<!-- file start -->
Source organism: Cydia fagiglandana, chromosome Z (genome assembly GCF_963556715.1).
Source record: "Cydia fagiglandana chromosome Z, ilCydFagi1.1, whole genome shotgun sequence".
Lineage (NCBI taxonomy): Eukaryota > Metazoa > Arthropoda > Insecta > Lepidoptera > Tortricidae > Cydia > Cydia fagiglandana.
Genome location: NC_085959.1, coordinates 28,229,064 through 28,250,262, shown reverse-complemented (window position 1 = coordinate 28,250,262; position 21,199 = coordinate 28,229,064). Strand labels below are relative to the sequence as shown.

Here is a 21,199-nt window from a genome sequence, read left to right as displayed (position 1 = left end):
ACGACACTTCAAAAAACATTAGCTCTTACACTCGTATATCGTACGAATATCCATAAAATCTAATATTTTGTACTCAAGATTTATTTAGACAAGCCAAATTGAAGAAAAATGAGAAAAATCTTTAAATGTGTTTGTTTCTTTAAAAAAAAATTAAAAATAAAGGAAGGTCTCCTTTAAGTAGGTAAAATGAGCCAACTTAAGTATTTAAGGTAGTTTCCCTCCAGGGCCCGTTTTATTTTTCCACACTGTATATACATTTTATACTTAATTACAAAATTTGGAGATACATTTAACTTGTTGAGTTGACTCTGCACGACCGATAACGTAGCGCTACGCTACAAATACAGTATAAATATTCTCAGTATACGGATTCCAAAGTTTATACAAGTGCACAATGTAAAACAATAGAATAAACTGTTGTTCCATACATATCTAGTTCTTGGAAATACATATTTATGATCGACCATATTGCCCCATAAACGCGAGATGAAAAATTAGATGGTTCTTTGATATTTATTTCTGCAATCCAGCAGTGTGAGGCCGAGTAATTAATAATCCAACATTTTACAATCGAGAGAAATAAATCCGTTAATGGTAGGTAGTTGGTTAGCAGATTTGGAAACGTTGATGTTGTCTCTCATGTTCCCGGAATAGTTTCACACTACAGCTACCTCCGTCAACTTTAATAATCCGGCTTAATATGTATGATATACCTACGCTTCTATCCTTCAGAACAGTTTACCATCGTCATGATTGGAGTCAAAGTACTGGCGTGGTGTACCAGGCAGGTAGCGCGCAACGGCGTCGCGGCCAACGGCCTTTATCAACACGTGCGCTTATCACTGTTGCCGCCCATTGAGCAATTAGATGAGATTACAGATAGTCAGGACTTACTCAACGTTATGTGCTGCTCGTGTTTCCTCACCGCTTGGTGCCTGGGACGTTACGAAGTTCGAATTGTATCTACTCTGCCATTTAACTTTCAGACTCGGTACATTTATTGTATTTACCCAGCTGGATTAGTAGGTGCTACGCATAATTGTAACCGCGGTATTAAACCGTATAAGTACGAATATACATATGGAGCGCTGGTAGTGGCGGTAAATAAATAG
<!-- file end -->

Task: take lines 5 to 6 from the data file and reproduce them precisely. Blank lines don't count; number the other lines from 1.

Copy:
Here is a 21,199-nt window from a genome sequence, read left to right as displayed (position 1 = left end):
ACGACACTTCAAAAAACATTAGCTCTTACACTCGTATATCGTACGAATATCCATAAAATCTAATATTTTGTACTCAAGATTTATTTAGACAAGCCAAATTGAAGAAAAATGAGAAAAATCTTTAAATGTGTTTGTTTCTTTAAAAAAAAATTAAAAATAAAGGAAGGTCTCCTTTAAGTAGGTAAAATGAGCCAACTTAAGTATTTAAGGTAGTTTCCCTCCAGGGCCCGTTTTATTTTTCCACACTGTATATACATTTTATACTTAATTACAAAATTTGGAGATACATTTAACTTGTTGAGTTGACTCTGCACGACCGATAACGTAGCGCTACGCTACAAATACAGTATAAATATTCTCAGTATACGGATTCCAAAGTTTATACAAGTGCACAATGTAAAACAATAGAATAAACTGTTGTTCCATACATATCTAGTTCTTGGAAATACATATTTATGATCGACCATATTGCCCCATAAACGCGAGATGAAAAATTAGATGGTTCTTTGATATTTATTTCTGCAATCCAGCAGTGTGAGGCCGAGTAATTAATAATCCAACATTTTACAATCGAGAGAAATAAATCCGTTAATGGTAGGTAGTTGGTTAGCAGATTTGGAAACGTTGATGTTGTCTCTCATGTTCCCGGAATAGTTTCACACTACAGCTACCTCCGTCAACTTTAATAATCCGGCTTAATATGTATGATATACCTACGCTTCTATCCTTCAGAACAGTTTACCATCGTCATGATTGGAGTCAAAGTACTGGCGTGGTGTACCAGGCAGGTAGCGCGCAACGGCGTCGCGGCCAACGGCCTTTATCAACACGTGCGCTTATCACTGTTGCCGCCCATTGAGCAATTAGATGAGATTACAGATAGTCAGGACTTACTCAACGTTATGTGCTGCTCGTGTTTCCTCACCGCTTGGTGCCTGGGACGTTACGAAGTTCGAATTGTATCTACTCTGCCATTTAACTTTCAGACTCGGTACATTTATTGTATTTACCCAGCTGGATTAGTAGGTGCTACGCATAATTGTAACCGCGGTATTAAACCGTATAAGTACGAATATACATATGGAGCGCTGGTAGTGGCGGTAAATAAATAG